Tim Leffel’s Digital Nomad Gear Picks
This past year I traveled to Europe and up and down the Americas, moving my family to the highlands of central Mexico in the latter half.
There was a lot of hiking, biking, and sidewalk surfing in there, so as usual I was wearing a lot of different travel pants. At least two of these four have gone in my bag on every trip this year: Craghoppers Kiwi Stretch Pants, ExOfficio Kukura Trek’r stretchy pants, the lighter revamped nylon P^Cubed Adventure Pants, and the super light Mountain Khakis Equatorial Pants.
In a sea of similar luggage, the Eagle Creek Morphus bag pictured above stood out for its transformer properties. It’s a backpack, a carry-on, a rolling checked suitcase, or two separate bags. Very cool. Maybe not as cool, but just super-useful for traveling with a laptop and gadgets is this Deuter Giga Laptop backpack.
Light packers who avoid baggage fees often carry a secret: little packets and pouches that expand on the other end to be bags and daypacks. I’ve used the Sea to Summit waterproof one a lot and it holds an amazing amount of stuff.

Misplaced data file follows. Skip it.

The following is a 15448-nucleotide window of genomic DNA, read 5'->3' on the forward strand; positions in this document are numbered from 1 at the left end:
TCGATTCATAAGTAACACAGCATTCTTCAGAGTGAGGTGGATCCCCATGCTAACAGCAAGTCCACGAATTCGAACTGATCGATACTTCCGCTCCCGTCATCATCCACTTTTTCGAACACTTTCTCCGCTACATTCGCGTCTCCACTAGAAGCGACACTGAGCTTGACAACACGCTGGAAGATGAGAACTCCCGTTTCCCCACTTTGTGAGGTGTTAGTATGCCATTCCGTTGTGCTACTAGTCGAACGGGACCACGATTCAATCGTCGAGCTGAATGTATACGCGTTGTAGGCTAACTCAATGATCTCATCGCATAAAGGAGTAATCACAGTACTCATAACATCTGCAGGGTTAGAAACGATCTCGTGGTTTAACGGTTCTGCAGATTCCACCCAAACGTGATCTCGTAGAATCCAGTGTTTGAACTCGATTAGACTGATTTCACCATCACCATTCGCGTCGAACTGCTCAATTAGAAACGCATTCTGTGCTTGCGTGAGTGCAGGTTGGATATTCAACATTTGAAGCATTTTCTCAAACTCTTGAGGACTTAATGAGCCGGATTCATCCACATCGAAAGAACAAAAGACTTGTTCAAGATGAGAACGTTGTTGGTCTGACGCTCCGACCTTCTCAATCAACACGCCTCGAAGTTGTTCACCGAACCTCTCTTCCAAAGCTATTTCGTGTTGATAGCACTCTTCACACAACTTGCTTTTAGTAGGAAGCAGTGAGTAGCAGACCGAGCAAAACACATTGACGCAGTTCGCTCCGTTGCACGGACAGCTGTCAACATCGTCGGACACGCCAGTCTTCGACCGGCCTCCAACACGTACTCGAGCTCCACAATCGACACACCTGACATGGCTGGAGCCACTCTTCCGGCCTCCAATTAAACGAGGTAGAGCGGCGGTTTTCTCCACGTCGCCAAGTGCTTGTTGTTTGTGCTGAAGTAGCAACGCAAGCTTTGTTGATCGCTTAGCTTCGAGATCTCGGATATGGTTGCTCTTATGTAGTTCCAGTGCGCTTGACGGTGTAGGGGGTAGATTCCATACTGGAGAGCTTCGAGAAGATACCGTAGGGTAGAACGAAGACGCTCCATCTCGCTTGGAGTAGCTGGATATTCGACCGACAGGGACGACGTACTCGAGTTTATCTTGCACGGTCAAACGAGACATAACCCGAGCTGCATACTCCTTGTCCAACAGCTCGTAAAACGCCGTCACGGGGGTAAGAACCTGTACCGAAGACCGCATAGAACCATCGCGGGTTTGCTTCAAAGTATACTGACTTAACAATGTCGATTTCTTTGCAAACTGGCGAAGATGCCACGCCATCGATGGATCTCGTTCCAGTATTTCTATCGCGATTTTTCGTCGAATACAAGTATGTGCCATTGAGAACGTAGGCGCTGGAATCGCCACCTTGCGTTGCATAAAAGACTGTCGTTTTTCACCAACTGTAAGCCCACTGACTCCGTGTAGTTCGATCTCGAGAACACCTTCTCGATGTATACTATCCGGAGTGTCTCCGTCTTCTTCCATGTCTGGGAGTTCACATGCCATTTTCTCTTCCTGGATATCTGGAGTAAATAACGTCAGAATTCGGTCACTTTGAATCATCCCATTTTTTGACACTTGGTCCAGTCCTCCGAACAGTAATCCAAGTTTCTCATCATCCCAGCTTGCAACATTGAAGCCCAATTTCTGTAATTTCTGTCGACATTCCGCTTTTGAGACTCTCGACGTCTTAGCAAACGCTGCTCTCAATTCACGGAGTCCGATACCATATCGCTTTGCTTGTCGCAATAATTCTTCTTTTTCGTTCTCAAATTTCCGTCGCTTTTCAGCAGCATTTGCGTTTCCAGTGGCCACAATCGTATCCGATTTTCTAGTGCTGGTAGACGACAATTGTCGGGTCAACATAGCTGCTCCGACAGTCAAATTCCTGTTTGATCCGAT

A few years back my year-end picks included the original ExOfficio Storm Logic jacket that turned into a travel pillow. The new Storm Logic has added a slew of pockets for all the things a traveler is carrying and it’s even better. (The Deluvian Rain Jacket that Jill reviewed and I will later also has the pocket system.)
I hardly went or lived anywhere cloudy, so I tried out a lot of sunglasses this year. These Costa del Mar Tuna Alley ones I’m wearing above are the shades I keep reaching for without thinking. They’re pretty darn close to perfect.
My favorite inexpensive gadget item was the GSI Coffee Press mug. I’ve probably used this 50 times already.
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Ever need one suitcase when you start out but two when you come home? Or have limited space to store luggage where you live? This Eagle Creek Morphus Bag can be one suitcase, two suitcases, or a suitcase and a backpack. But it’s not that short and simple…
I mentioned this bag back in my January gear trends recap because it was like nothing else on the market. It’s got a hard shell back, a soft waterproof front, and two bags hiding in what looks like one. On top of that, it’s got wheels or you can put the whole thing on a backpack for a daunting flight of stairs—but the straps are on the front, so no wheels digging into your back.